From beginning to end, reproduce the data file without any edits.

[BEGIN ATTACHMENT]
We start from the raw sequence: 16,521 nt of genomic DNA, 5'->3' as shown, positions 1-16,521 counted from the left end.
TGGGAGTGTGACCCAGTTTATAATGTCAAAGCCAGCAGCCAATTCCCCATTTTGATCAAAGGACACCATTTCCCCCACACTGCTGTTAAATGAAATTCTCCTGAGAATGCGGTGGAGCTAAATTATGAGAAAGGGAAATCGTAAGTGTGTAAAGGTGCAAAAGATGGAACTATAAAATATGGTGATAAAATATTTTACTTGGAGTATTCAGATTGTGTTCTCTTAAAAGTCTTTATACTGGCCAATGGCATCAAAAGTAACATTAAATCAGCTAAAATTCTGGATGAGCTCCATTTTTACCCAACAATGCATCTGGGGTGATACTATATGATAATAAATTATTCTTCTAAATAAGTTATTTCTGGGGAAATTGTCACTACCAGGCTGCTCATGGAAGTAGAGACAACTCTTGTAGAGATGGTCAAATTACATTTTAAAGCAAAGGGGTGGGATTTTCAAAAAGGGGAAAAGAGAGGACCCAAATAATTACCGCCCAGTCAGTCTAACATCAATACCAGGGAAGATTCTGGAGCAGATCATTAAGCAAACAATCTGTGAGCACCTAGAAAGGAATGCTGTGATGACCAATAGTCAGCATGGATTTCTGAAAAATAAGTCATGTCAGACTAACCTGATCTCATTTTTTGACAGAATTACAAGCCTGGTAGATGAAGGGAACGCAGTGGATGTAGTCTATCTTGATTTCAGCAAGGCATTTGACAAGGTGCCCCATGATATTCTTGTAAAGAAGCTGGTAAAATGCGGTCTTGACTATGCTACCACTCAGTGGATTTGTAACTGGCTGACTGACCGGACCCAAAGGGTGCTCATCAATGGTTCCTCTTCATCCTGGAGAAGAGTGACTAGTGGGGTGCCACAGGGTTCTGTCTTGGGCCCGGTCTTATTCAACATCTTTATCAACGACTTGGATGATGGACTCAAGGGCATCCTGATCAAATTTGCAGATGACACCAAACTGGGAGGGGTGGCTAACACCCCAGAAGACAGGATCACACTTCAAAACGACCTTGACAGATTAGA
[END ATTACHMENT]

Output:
We start from the raw sequence: 16,521 nt of genomic DNA, 5'->3' as shown, positions 1-16,521 counted from the left end.
TGGGAGTGTGACCCAGTTTATAATGTCAAAGCCAGCAGCCAATTCCCCATTTTGATCAAAGGACACCATTTCCCCCACACTGCTGTTAAATGAAATTCTCCTGAGAATGCGGTGGAGCTAAATTATGAGAAAGGGAAATCGTAAGTGTGTAAAGGTGCAAAAGATGGAACTATAAAATATGGTGATAAAATATTTTACTTGGAGTATTCAGATTGTGTTCTCTTAAAAGTCTTTATACTGGCCAATGGCATCAAAAGTAACATTAAATCAGCTAAAATTCTGGATGAGCTCCATTTTTACCCAACAATGCATCTGGGGTGATACTATATGATAATAAATTATTCTTCTAAATAAGTTATTTCTGGGGAAATTGTCACTACCAGGCTGCTCATGGAAGTAGAGACAACTCTTGTAGAGATGGTCAAATTACATTTTAAAGCAAAGGGGTGGGATTTTCAAAAAGGGGAAAAGAGAGGACCCAAATAATTACCGCCCAGTCAGTCTAACATCAATACCAGGGAAGATTCTGGAGCAGATCATTAAGCAAACAATCTGTGAGCACCTAGAAAGGAATGCTGTGATGACCAATAGTCAGCATGGATTTCTGAAAAATAAGTCATGTCAGACTAACCTGATCTCATTTTTTGACAGAATTACAAGCCTGGTAGATGAAGGGAACGCAGTGGATGTAGTCTATCTTGATTTCAGCAAGGCATTTGACAAGGTGCCCCATGATATTCTTGTAAAGAAGCTGGTAAAATGCGGTCTTGACTATGCTACCACTCAGTGGATTTGTAACTGGCTGACTGACCGGACCCAAAGGGTGCTCATCAATGGTTCCTCTTCATCCTGGAGAAGAGTGACTAGTGGGGTGCCACAGGGTTCTGTCTTGGGCCCGGTCTTATTCAACATCTTTATCAACGACTTGGATGATGGACTCAAGGGCATCCTGATCAAATTTGCAGATGACACCAAACTGGGAGGGGTGGCTAACACCCCAGAAGACAGGATCACACTTCAAAACGACCTTGACAGATTAGA